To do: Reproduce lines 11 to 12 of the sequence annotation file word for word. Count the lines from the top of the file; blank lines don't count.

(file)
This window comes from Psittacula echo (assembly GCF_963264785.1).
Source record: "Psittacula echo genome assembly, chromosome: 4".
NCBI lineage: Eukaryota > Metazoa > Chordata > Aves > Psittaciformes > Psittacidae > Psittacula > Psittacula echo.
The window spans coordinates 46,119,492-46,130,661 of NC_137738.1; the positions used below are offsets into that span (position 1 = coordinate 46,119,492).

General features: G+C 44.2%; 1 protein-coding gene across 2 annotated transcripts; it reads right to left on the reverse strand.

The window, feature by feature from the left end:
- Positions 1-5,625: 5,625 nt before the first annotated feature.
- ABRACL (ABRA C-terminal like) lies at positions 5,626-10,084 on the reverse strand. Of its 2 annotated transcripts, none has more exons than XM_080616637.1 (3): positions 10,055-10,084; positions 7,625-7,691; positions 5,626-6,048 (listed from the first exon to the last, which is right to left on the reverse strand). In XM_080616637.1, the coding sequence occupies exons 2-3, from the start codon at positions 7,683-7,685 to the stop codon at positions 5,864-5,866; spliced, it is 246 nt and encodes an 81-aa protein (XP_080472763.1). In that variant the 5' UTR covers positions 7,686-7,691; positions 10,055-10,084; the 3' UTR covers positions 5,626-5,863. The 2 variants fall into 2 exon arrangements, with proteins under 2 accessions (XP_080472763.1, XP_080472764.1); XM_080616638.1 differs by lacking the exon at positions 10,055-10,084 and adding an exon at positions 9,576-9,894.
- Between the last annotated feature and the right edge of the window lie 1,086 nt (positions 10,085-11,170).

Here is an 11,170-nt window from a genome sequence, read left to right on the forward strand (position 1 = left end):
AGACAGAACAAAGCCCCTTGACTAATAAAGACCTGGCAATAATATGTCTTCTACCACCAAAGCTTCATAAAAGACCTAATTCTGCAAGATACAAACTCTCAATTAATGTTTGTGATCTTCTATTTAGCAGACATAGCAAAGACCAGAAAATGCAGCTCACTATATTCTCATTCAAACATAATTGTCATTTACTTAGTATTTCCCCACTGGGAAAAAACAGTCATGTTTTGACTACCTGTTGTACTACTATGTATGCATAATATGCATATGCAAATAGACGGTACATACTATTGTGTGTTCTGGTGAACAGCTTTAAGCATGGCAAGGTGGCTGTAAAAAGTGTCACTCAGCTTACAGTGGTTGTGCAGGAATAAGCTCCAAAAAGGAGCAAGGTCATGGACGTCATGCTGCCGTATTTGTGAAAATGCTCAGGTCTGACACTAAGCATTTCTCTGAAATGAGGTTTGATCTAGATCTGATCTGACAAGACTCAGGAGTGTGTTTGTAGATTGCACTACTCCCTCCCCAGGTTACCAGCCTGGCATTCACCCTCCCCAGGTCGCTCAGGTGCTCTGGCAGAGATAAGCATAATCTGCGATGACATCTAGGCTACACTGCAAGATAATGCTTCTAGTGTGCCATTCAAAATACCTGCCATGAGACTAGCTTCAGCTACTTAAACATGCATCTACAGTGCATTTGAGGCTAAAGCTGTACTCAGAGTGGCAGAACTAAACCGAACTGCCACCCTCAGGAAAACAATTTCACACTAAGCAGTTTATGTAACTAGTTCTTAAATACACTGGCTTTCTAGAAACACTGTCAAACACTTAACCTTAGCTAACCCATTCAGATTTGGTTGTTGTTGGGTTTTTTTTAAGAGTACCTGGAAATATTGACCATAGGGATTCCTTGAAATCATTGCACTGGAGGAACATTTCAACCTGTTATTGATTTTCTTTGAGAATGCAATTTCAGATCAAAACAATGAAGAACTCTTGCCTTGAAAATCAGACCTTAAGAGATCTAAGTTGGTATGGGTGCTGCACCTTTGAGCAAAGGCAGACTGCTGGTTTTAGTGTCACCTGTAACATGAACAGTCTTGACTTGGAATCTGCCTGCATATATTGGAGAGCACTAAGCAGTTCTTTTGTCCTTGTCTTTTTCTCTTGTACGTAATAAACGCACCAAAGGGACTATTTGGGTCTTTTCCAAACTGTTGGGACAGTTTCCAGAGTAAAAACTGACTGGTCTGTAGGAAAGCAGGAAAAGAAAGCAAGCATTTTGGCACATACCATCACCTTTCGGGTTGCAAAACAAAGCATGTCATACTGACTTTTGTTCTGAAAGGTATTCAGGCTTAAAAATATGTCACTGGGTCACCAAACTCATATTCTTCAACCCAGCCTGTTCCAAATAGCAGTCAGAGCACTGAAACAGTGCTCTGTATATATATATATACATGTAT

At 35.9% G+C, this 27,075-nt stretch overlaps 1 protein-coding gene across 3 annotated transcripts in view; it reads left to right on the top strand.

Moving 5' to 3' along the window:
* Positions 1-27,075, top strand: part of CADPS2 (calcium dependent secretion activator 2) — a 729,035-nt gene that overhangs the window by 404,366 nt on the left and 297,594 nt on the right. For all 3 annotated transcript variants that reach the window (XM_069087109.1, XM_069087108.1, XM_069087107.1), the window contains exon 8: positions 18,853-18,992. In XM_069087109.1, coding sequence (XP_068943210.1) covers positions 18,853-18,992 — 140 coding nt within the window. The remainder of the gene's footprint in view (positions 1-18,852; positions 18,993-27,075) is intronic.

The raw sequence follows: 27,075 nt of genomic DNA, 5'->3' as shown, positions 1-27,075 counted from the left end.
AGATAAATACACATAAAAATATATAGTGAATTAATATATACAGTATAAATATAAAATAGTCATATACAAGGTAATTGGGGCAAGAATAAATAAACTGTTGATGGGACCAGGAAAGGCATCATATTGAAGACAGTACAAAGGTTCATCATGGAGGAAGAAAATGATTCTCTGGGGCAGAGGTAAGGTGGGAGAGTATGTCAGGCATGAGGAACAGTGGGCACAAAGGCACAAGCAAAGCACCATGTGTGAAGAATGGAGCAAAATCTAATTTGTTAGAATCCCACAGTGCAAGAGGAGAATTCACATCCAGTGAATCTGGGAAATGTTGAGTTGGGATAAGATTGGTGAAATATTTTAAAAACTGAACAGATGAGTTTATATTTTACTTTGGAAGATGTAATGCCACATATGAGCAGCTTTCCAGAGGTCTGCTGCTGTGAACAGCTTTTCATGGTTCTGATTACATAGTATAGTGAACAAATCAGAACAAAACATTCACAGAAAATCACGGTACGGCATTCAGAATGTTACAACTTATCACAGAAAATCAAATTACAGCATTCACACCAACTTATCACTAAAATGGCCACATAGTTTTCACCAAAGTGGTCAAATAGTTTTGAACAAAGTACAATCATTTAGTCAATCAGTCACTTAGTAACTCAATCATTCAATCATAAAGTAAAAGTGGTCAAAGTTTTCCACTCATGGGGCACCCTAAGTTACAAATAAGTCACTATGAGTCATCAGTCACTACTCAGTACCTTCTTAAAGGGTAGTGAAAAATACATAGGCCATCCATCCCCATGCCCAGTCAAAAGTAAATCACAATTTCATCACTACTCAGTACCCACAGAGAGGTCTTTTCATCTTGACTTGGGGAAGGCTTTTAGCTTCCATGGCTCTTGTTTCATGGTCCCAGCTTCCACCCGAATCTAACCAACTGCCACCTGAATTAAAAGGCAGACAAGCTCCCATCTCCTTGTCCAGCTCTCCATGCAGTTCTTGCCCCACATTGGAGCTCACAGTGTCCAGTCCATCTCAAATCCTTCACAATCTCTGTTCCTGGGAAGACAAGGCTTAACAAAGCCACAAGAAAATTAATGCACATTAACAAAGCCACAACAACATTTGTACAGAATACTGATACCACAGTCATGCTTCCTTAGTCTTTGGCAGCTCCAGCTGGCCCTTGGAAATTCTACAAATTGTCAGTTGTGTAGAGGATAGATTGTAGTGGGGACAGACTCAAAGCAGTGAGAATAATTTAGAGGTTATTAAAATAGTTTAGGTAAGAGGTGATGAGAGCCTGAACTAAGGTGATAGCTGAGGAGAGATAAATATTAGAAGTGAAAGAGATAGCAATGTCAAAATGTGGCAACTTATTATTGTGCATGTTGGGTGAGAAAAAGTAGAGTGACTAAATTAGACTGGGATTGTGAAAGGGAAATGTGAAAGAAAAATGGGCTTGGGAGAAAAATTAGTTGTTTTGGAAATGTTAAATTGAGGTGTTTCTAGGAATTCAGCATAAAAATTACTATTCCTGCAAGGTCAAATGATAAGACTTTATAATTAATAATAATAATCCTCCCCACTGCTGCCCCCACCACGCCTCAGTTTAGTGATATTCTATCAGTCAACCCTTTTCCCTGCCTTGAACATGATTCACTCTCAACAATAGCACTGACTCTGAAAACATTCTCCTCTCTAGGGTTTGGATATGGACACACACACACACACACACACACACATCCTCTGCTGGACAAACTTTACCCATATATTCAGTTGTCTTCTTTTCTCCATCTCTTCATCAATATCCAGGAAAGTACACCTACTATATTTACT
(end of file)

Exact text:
AGACAGAACAAAGCCCCTTGACTAATAAAGACCTGGCAATAATATGTCTTCTACCACCAAAGCTTCATAAAAGACCTAATTCTGCAAGATACAAACTCTCAATTAATGTTTGTGATCTTCTATTTAGCAGACATAGCAAAGACCAGAAAATGCAGCTCACTATATTCTCATTCAAACATAATTGTCATTTACTTAGTATTTCCCCACTGGGAAAAAACAGTCATGTTTTGACTACCTGTTGTACTACTATGTATGCATAATATGCATATGCAAATAGACGGTACATACTATTGTGTGTTCTGGTGAACAGCTTTAAGCATGGCAAGGTGGCTGTAAAAAGTGTCACTCAGCTTACAGTGGTTGTGCAGGAATAAGCTCCAAAAAGGAGCAAGGTCATGGACGTCATGCTGCCGTATTTGTGAAAATGCTCAGGTCTGACACTAAGCATTTCTCTGAAATGAGGTTTGATCTAGATCTGATCTGACAAGACTCAGGAGTGTGTTTGTAGATTGCACTACTCCCTCCCCAGGTTACCAGCCTGGCATTCACCCTCCCCAGGTCGCTCAGGTGCTCTGGCAGAGATAAGCATAATCTGCGATGACATCTAGGCTACACTGCAAGATAATGCTTCTAGTGTGCCATTCAAAATACCTGCCATGAGACTAGCTTCAGCTACTTAAACATGCATCTACAGTGCATTTGAGGCTAAAGCTGTACTCAGAGTGGCAGAACTAAACCGAACTGCCACCCTCAGGAAAACAATTTCACACTAAGCAGTTTATGTAACTAGTTCTTAAATACACTGGCTTTCTAGAAACACTGTCAAACACTTAACCTTAGCTAACCCATTCAGATTTGGTTGTTGTTGGGTTTTTTTTAAGAGTACCTGGAAATATTGACCATAGGGATTCCTTGAAATCATTGCACTGGAGGAACATTTCAACCTGTTATTGATTTTCTTTGAGAATGCAATTTCAGATCAAAACAATGAAGAACTCTTGCCTTGAAAATCAGACCTTAAGAGATCTAAGTTGGTATGGGTGCTGCACCTTTGAGCAAAGGCAGACTGCTGGTTTTAGTGTCACCTGTAACATGAACAGTCTTGACTTGGAATCTGCCTGCATATATTGGAGAGCACTAAGCAGTTCTTTTGTCCTTGTCTTTTTCTCTTGTACGTAATAAACGCACCAAAGGGACTATTTGGGTCTTTTCCAAACTGTTGGGACAGTTTCCAGAGTAAAAACTGACTGGTCTGTAGGAAAGCAGGAAAAGAAAGCAAGCATTTTGGCACATACCATCACCTTTCGGGTTGCAAAACAAAGCATGTCATACTGACTTTTGTTCTGAAAGGTATTCAGGCTTAAAAATATGTCACTGGGTCACCAAACTCATATTCTTCAACCCAGCCTGTTCCAAATAGCAGTCAGAGCACTGAAACAGTGCTCTGTATATATATATATACATGTAT

At 35.9% G+C, this 27,075-nt stretch overlaps 1 protein-coding gene across 3 annotated transcripts in view; it reads left to right on the top strand.